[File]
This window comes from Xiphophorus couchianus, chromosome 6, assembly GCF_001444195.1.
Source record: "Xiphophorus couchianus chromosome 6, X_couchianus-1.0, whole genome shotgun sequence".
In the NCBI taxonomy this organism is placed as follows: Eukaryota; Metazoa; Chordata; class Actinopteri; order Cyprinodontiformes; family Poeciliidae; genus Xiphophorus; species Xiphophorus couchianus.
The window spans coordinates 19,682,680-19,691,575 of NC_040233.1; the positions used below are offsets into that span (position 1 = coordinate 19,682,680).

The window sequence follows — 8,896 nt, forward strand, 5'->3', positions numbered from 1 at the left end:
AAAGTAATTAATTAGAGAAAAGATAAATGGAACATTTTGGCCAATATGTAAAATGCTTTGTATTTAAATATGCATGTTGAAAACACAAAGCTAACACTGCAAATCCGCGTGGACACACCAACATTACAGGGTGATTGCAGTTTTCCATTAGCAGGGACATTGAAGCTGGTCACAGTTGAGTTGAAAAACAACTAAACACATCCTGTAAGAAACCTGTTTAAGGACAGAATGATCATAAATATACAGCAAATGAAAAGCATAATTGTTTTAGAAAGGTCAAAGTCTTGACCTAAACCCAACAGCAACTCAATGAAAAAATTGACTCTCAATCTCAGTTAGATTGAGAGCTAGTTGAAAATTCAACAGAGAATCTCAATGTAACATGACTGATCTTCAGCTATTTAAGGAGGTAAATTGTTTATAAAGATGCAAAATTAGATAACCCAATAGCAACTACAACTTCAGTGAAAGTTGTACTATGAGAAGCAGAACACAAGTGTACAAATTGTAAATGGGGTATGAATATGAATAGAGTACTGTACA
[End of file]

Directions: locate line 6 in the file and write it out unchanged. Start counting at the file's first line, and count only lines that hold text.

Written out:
AAAGTAATTAATTAGAGAAAAGATAAATGGAACATTTTGGCCAATATGTAAAATGCTTTGTATTTAAATATGCATGTTGAAAACACAAAGCTAACACTGCAAATCCGCGTGGACACACCAACATTACAGGGTGATTGCAGTTTTCCATTAGCAGGGACATTGAAGCTGGTCACAGTTGAGTTGAAAAACAACTAAACACATCCTGTAAGAAACCTGTTTAAGGACAGAATGATCATAAATATACAGCAAATGAAAAGCATAATTGTTTTAGAAAGGTCAAAGTCTTGACCTAAACCCAACAGCAACTCAATGAAAAAATTGACTCTCAATCTCAGTTAGATTGAGAGCTAGTTGAAAATTCAACAGAGAATCTCAATGTAACATGACTGATCTTCAGCTATTTAAGGAGGTAAATTGTTTATAAAGATGCAAAATTAGATAACCCAATAGCAACTACAACTTCAGTGAAAGTTGTACTATGAGAAGCAGAACACAAGTGTACAAATTGTAAATGGGGTATGAATATGAATAGAGTACTGTACA